In December 2013 I graduated with a degree in Political Science, of course I didn’t get to walk in my black gown until May 2014, but I was glad to be done and it wasn’t because I had completed a BA with a 3.97 GPA and been awarded summa cum laude. It was because in the last two semesters I had barely spoken a word in class and developed acute anxiety whenever it came to orally expressing my political opinions. Despite being at the top of my class, I was regularly ridiculed and ordered to shut up by male students in all of my classes. This was not at all the fault of the predominantly male faculty, rather my professors always acknowledged the fact that I completed my readings and contributed to the class discussion with well-informed and academically supported opinions, but they still could do little to curb the male students from consistently interrupting me and yelling over me. My boyfriend, also majoring in Political Science and taking most courses with me in those final two years of college, could also do little to stop others. He helped by reading to the class the opinions I’d send him through text messages when I was too afraid to speak up but fed up with the ridiculous arguments others made that were directly disproven by the assigned readings. Of course, later on in our relationship he also expressed a deep dislike of my willingness to participate in political and economic debates with our friends. He said that I was obnoxious and rude, even though I knew that I went out of my way not to be. I never interrupted, never raised my voice, never cursed (unlike him and his male friends) and I noticed that neither did other women. Yes, I was passionate, but I also made sure to be respectful and well-informed. No man ever offered me the same courtesy. It got to the point where I refused to speak whenever the topic turned to politics, which it often did because we were all social sciences majors and involved in student associations or political parties. My boyfriend then complained that I was antisocial and awkward. Yet, I had noticed that whenever I expressed an opinion it was immediately dismissed by him and the other men present, but if a man expressed the exact same opinion (sometimes verbatim) they would listen and agree. It took my five years to realize it, but the truth is that in the 21st century men still do not want to hear women’s opinions on politics. This is why Hillary Clinton becoming the first woman to be the nominee for a major party in the United States matters.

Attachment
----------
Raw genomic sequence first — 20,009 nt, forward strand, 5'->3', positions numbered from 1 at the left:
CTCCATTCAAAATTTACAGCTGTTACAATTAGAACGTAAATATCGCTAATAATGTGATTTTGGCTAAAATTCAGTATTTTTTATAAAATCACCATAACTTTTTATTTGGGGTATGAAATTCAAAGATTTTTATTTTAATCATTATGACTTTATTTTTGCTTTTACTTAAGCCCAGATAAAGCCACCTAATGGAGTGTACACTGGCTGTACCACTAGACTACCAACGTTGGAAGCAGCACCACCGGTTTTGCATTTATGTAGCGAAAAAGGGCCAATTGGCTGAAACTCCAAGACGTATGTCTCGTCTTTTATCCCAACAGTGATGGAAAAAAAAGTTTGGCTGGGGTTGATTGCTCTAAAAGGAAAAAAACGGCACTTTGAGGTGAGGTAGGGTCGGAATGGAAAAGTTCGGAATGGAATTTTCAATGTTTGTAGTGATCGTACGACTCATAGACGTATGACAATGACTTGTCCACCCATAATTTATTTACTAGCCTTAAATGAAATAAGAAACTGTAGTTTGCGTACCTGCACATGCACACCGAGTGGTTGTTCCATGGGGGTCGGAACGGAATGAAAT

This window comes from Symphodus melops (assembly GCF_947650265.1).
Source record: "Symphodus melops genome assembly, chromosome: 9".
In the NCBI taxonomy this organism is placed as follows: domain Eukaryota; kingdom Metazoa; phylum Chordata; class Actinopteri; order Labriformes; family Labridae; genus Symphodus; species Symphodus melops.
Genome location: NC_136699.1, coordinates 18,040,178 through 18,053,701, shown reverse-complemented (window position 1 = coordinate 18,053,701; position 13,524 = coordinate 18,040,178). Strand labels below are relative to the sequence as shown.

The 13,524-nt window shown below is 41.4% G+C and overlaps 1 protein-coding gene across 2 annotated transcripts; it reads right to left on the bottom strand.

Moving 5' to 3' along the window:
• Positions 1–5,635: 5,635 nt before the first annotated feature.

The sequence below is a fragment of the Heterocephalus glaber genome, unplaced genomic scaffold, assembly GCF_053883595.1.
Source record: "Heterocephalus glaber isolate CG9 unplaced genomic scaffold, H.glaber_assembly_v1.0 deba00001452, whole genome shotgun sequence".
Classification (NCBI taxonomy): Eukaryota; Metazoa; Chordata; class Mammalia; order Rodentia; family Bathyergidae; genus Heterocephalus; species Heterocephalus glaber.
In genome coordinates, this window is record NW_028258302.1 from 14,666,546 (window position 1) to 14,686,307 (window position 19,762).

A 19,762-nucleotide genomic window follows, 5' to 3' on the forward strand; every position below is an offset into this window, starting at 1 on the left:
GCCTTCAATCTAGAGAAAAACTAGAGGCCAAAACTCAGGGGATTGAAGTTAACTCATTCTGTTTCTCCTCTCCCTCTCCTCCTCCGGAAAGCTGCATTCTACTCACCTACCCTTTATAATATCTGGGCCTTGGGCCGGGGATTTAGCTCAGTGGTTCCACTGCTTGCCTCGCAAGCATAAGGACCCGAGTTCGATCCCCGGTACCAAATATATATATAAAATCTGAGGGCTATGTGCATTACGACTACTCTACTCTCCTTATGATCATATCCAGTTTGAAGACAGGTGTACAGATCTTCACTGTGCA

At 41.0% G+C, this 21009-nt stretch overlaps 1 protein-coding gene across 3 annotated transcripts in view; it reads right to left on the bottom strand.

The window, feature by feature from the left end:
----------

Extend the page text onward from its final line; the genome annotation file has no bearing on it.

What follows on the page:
In the last couple of days there have been two headline news: the Associated Press’s announcement that Clinton had clinched the democratic nomination and Brock Turner’s father asking the California judge, who found him guilty of rape, to not condemn his son for his whole life just because of “20 minutes of action”. We still live in a world where women, and others, are treated like second-class citizens, where a great number of white men (or men of any race or ethnicity) perceive themselves as above or better than women. Whether the sexism is subtle or explicit, it is still there. My boyfriend of four years refused to acknowledge that he was sexist, and yet he always told me to be quiet when I spoke up and expected me to clean up after him even though I worked more hours than him and took twice as many courses every semester. He considered his opinions and arguments as more valid, even if I held up a dozen studies proving him wrong and even if he failed the exams while I passed. It matters that a woman may soon become the first female president of one of the most powerful countries in the world because women are still systematically targeted during wars for rape, mutilation, and enslavement. It matters because, while I do honestly believe that Bernie Sanders is was a great candidate with truly awesome policy proposals, only a woman knows what it feels like to be afraid every time she walks out her door. Afraid because, today, society still blames us when we are assaulted and raped. Afraid because men still get off easy when they use us for “20 minutes of action”. Afraid because it doesn’t matter how old we are and how much we’ve accomplished; we are still seen as objects by men on the street. We are still told to smile after being felt up like a cow at the market because “it’s a complement”. And it’s not just women, it is also minorities and transgender and gays who every day fight to be respected as equals. Hillary’s victory is just as historic as President Obama’s eight years ago and yet it feels like no one is talking about it.